Comics : Spider-Man: The Manga #10
This review was first published on: 2004.
It's the Japanese Spidey! It's a black-and-white five minute read for $2.99 U.S.! It's the longest storyline yet... showcasing the best and the worst of the series in the "Mysterio/Fake Spider-Man" arc.
Spider-Man: The Manga #10
May 1998 : SM Title
Arc: Part 1 of "Spider-Man: The Manga Fourth Arc"
Yu Komori threw his Spider-Man costume away last issue, vowing to give up the super-hero life... so who is committing heinous acts dressed as the web-slinger? The bogus wall-crawler's first act is to viciously attack film star Toshio Kayama at the Tokyo Airport (resulting in serious facial injuries to the actor) and soon the whole city is gripped in fear. Yu is initially outraged by this but then laughs it off deciding "I don't care what this imposter does", since he has quit being Spidey himself. Still, it is hard to look away as the phony webhead commits one act of mayhem after another. When his Aunt mentions that Spider-Man was a hero to young people before these recent acts, Yu is so tortured by the situation that his behavior flucuates between despair and an anguished mania. He cheers up considerably when reminded that his friend Rumi is coming to town the next day. It is a tender reunion at the train station.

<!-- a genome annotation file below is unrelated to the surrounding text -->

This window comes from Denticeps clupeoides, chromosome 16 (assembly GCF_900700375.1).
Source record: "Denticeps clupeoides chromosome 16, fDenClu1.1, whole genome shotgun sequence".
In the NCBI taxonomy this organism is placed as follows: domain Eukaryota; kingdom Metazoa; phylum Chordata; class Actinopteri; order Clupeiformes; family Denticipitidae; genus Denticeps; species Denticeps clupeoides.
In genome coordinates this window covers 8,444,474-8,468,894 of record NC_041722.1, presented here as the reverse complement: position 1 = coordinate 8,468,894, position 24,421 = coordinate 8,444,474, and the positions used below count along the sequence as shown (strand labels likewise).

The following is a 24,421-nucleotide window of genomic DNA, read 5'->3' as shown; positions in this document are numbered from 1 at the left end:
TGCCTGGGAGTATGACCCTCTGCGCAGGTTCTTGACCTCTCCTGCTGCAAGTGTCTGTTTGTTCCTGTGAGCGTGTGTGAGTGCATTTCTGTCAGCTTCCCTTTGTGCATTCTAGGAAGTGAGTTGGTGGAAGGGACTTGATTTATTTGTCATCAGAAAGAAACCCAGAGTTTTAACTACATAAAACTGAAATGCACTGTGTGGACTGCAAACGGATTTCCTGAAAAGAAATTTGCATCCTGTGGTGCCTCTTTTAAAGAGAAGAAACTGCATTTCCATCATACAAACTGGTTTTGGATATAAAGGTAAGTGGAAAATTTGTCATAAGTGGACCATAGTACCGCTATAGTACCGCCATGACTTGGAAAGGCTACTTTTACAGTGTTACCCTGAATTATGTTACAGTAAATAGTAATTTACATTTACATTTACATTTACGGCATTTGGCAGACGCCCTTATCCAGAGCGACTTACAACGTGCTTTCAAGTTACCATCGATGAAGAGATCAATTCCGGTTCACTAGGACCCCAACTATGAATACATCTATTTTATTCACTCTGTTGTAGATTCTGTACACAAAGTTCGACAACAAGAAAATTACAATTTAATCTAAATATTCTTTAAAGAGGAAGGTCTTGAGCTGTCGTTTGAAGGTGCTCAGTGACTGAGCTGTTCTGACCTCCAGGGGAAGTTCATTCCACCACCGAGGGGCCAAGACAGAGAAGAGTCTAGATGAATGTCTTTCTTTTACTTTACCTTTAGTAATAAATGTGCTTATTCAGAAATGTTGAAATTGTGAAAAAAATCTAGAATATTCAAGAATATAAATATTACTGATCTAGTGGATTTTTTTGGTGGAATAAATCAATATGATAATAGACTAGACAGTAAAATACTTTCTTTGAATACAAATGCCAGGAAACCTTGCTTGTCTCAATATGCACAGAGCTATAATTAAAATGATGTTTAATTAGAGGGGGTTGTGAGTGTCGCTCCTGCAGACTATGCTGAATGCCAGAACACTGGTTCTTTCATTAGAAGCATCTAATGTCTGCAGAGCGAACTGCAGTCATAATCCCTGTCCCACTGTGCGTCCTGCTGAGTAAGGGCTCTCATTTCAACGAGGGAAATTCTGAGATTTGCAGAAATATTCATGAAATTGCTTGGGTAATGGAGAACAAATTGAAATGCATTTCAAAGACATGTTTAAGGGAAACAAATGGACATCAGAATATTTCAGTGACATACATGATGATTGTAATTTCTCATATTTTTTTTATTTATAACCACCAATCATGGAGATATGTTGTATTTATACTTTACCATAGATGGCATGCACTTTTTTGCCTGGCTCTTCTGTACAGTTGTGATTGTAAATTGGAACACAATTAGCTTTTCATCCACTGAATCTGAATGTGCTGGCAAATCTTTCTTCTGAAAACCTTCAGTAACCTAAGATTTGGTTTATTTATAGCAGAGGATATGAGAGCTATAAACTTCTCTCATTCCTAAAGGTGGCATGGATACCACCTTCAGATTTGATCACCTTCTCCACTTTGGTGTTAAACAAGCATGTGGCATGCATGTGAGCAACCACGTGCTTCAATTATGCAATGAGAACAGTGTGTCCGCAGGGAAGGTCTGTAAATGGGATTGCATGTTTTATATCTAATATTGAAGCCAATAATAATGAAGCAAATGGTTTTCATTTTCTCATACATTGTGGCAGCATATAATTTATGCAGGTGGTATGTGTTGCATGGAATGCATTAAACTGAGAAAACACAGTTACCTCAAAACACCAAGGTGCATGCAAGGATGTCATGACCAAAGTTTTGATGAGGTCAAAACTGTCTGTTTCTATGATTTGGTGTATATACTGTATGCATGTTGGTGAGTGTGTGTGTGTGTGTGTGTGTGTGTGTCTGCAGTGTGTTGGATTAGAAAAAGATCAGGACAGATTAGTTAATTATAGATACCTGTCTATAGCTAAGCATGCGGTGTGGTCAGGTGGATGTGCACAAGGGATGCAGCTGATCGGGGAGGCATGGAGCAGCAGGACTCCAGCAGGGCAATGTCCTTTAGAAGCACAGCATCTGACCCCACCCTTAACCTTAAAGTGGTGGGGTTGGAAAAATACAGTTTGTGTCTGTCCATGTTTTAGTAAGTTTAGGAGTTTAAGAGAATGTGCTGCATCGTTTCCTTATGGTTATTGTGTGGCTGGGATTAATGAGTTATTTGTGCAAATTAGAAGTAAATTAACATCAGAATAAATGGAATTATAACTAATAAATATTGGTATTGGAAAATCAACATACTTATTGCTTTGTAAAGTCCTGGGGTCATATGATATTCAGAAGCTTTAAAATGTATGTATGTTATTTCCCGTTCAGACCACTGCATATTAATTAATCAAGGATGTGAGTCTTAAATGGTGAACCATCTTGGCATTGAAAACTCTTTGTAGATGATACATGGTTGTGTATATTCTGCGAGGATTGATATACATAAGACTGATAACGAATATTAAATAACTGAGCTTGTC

The first part starts strong, though very little happens in it. What mostly recommends it is the artwork. The first appearance of the false Spider-Man, as he swings in on a web hanging from a helicopter, is quite striking. The attack on Kayama is graphic, even in black and white, with the blood effectively achieved with what looks like only a smudge of charcoal. The whole sequence comes across as cinematic; appropriate given the professions of Mysterio and his victim.
Other images stand out, as well. The double-page spread of Yu on his bedroom floor surrounded by magazines of Spider-Man seems to emphasize his anxiety. The sequence of burning cars and dreadful accidents caused by the fake Spider-Man gives an impression of speed and sudden disaster. And the double-page sequence of small, vulnerable Rumi, alone in the large, fast, noisy city of Tokyo is possibly the best image in the book.
A strong start, let's be optimistic and offer four webs.